Tens of thousands of veterans end up homeless after they get back from the service. Many of them are trying to get back on their feet.
A Veterans Day ceremony in Savoy honored those who bravely fought for our country. But after they get back, some of their battles are only just beginning.
"The world has changed a lot in 56 years," said Air Force veteran Ronald Williams. "When I first started driving, gas was $.23 a gallon."
And gas isn't the only thing that's more expensive now. Williams is still working toward having his own home after serving for almost a decade.
"What I really want to do right now is get work and get more independent," said Williams. "I'd like to be able to just take care of myself."
Now state leaders are trying to help. Governor Pat Quinn announced a new plan to help veterans afford a home. It's something Congressman-Elect Rodney Davis believes in too.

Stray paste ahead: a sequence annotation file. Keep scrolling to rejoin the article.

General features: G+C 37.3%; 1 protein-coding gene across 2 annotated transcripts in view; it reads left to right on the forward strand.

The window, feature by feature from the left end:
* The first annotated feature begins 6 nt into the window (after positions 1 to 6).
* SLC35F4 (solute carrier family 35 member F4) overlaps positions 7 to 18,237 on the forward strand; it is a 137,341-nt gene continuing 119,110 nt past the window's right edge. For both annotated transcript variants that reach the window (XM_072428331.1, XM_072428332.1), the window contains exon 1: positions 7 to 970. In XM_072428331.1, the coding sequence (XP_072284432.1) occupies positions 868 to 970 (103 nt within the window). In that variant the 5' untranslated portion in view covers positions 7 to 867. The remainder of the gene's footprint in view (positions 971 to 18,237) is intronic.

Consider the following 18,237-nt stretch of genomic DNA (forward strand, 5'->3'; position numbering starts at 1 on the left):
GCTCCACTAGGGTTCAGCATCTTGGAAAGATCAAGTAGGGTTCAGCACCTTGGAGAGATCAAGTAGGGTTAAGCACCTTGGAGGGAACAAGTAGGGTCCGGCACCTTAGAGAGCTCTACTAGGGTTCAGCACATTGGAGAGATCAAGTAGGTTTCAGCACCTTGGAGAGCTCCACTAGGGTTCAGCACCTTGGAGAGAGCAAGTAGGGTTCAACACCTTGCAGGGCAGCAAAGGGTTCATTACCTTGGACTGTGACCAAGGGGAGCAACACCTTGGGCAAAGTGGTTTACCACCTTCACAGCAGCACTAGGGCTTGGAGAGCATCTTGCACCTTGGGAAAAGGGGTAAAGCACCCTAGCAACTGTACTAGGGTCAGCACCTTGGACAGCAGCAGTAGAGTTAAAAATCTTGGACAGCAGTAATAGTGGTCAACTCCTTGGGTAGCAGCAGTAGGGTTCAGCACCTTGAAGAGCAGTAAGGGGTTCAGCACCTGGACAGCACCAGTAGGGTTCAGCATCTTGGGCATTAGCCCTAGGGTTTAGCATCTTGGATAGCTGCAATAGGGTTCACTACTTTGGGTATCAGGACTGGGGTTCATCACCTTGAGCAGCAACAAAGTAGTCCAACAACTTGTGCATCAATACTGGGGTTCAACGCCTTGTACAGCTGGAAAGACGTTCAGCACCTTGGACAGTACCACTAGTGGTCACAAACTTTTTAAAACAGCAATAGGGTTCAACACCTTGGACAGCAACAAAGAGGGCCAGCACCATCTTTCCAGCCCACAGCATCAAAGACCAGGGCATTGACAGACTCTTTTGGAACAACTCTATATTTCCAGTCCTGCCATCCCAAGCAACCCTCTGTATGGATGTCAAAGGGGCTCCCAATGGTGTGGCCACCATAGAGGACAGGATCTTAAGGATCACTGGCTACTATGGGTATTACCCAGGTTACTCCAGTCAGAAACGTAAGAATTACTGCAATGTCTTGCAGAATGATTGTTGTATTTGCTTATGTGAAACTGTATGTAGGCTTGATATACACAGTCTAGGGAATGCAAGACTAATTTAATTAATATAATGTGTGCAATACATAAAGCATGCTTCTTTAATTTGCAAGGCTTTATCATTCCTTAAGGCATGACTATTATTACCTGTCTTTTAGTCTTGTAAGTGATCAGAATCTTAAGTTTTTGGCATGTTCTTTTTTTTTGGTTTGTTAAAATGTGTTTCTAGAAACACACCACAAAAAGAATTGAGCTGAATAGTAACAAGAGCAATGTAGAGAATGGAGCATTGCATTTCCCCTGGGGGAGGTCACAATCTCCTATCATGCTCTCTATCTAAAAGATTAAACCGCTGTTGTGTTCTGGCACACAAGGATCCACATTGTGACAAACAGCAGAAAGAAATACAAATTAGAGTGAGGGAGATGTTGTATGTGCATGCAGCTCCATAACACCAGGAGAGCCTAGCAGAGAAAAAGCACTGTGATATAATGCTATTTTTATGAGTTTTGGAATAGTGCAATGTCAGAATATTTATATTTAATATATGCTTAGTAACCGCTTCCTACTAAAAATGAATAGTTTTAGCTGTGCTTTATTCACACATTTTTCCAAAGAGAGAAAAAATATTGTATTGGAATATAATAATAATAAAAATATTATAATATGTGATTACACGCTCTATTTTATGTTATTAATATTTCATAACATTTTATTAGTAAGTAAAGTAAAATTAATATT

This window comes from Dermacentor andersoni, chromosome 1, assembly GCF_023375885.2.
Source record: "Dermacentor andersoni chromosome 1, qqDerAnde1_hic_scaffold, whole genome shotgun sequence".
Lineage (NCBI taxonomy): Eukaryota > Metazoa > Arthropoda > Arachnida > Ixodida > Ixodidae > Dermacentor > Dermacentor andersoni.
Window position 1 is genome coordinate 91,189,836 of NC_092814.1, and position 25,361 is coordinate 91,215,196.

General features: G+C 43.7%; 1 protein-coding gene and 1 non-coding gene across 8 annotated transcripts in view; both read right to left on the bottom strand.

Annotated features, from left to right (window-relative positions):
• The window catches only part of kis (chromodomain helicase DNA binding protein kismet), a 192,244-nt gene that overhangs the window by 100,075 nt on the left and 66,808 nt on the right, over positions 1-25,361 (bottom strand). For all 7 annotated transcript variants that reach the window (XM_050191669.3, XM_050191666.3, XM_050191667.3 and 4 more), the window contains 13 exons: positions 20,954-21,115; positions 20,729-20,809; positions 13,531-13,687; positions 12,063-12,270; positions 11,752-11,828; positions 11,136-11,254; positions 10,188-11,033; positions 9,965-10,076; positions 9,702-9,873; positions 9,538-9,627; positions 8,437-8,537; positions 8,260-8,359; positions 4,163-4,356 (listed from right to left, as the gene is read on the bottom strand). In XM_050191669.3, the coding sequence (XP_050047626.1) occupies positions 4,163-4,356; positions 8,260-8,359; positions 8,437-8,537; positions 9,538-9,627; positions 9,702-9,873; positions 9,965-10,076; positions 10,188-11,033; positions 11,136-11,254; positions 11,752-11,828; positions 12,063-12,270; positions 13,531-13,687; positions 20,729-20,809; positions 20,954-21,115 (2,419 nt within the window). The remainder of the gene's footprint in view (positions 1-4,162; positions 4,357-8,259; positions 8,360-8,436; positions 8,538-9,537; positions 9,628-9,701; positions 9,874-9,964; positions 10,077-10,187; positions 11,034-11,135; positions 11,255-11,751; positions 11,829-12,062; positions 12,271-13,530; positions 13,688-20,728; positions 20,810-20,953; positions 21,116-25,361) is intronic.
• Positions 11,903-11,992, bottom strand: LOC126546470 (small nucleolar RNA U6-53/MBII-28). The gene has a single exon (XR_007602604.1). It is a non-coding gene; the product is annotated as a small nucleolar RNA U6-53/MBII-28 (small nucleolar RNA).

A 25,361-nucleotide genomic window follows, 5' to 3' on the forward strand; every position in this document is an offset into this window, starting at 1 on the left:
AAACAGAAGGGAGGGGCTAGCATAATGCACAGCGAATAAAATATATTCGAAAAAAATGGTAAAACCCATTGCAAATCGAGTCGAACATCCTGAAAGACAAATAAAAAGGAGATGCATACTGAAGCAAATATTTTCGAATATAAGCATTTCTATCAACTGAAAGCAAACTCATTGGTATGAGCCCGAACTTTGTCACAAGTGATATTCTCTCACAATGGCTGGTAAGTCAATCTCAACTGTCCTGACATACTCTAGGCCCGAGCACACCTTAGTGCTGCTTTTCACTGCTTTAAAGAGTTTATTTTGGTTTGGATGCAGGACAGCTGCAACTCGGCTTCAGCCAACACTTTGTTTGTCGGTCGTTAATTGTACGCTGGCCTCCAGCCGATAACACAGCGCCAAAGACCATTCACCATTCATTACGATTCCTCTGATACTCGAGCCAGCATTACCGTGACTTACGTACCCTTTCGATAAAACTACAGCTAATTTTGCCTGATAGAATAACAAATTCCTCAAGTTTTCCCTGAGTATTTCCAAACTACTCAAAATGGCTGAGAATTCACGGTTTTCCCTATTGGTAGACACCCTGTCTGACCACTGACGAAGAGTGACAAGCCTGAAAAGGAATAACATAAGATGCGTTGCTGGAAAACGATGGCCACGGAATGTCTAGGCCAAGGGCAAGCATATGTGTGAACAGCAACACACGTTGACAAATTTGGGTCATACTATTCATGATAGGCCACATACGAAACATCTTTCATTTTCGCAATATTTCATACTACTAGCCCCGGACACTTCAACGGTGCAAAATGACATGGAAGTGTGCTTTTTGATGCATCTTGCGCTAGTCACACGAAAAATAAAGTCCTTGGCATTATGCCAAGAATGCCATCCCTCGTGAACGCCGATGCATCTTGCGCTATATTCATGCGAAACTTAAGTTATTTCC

"That's one thing we have to do in Washington and have to do in Springfield is to get our fiscal house in order so we know that promises made to those veterans who have served are kept, not just the next two years but the next two decades and decades to come," said Davis.
The plan will also help college veterans. Many of them are older than the traditional student and some already have families. But whether old or young, veterans said they just want to be able to support themselves in the country they helped protect.
This latest program from the governor will be added to programs already in place to help veterans afford homes. Those include VA loan programs and other federal assistance.
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